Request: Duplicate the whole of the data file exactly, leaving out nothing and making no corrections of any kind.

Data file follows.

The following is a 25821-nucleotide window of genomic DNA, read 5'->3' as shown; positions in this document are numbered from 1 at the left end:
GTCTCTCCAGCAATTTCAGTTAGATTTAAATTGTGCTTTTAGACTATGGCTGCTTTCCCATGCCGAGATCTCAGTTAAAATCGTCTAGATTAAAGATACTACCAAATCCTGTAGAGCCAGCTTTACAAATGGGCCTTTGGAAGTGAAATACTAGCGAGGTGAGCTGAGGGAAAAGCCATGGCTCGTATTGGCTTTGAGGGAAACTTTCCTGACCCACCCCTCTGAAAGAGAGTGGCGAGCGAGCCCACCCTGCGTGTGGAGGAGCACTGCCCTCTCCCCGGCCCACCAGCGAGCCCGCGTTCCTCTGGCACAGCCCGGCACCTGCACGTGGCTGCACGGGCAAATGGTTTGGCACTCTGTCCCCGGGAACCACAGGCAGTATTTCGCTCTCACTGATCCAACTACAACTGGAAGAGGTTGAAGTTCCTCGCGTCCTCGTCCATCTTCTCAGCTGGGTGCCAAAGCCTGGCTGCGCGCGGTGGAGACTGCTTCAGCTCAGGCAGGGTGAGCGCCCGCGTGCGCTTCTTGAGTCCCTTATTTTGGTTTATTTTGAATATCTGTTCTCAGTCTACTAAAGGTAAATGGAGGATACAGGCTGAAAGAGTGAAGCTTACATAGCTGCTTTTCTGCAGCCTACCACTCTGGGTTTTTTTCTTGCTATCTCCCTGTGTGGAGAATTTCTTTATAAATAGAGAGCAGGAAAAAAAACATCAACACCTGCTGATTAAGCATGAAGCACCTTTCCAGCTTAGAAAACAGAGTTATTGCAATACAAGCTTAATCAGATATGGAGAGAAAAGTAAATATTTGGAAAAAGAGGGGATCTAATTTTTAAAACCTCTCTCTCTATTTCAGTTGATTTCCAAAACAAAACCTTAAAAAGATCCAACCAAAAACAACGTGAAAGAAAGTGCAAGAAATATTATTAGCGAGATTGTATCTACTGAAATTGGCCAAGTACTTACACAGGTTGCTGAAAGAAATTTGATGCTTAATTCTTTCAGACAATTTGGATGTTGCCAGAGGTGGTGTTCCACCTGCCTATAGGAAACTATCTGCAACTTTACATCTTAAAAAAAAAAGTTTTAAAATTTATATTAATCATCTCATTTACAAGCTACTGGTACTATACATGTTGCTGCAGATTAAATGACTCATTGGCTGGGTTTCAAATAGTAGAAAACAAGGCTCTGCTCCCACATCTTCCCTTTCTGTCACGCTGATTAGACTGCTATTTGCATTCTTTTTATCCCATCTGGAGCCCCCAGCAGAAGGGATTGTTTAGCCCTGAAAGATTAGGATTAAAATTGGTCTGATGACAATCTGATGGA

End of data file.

The following is a 25821-nucleotide window of genomic DNA, read 5'->3' as shown; positions in this document are numbered from 1 at the left end:
GTCTCTCCAGCAATTTCAGTTAGATTTAAATTGTGCTTTTAGACTATGGCTGCTTTCCCATGCCGAGATCTCAGTTAAAATCGTCTAGATTAAAGATACTACCAAATCCTGTAGAGCCAGCTTTACAAATGGGCCTTTGGAAGTGAAATACTAGCGAGGTGAGCTGAGGGAAAAGCCATGGCTCGTATTGGCTTTGAGGGAAACTTTCCTGACCCACCCCTCTGAAAGAGAGTGGCGAGCGAGCCCACCCTGCGTGTGGAGGAGCACTGCCCTCTCCCCGGCCCACCAGCGAGCCCGCGTTCCTCTGGCACAGCCCGGCACCTGCACGTGGCTGCACGGGCAAATGGTTTGGCACTCTGTCCCCGGGAACCACAGGCAGTATTTCGCTCTCACTGATCCAACTACAACTGGAAGAGGTTGAAGTTCCTCGCGTCCTCGTCCATCTTCTCAGCTGGGTGCCAAAGCCTGGCTGCGCGCGGTGGAGACTGCTTCAGCTCAGGCAGGGTGAGCGCCCGCGTGCGCTTCTTGAGTCCCTTATTTTGGTTTATTTTGAATATCTGTTCTCAGTCTACTAAAGGTAAATGGAGGATACAGGCTGAAAGAGTGAAGCTTACATAGCTGCTTTTCTGCAGCCTACCACTCTGGGTTTTTTTCTTGCTATCTCCCTGTGTGGAGAATTTCTTTATAAATAGAGAGCAGGAAAAAAAACATCAACACCTGCTGATTAAGCATGAAGCACCTTTCCAGCTTAGAAAACAGAGTTATTGCAATACAAGCTTAATCAGATATGGAGAGAAAAGTAAATATTTGGAAAAAGAGGGGATCTAATTTTTAAAACCTCTCTCTCTATTTCAGTTGATTTCCAAAACAAAACCTTAAAAAGATCCAACCAAAAACAACGTGAAAGAAAGTGCAAGAAATATTATTAGCGAGATTGTATCTACTGAAATTGGCCAAGTACTTACACAGGTTGCTGAAAGAAATTTGATGCTTAATTCTTTCAGACAATTTGGATGTTGCCAGAGGTGGTGTTCCACCTGCCTATAGGAAACTATCTGCAACTTTACATCTTAAAAAAAAAAGTTTTAAAATTTATATTAATCATCTCATTTACAAGCTACTGGTACTATACATGTTGCTGCAGATTAAATGACTCATTGGCTGGGTTTCAAATAGTAGAAAACAAGGCTCTGCTCCCACATCTTCCCTTTCTGTCACGCTGATTAGACTGCTATTTGCATTCTTTTTATCCCATCTGGAGCCCCCAGCAGAAGGGATTGTTTAGCCCTGAAAGATTAGGATTAAAATTGGTCTGATGACAATCTGATGGA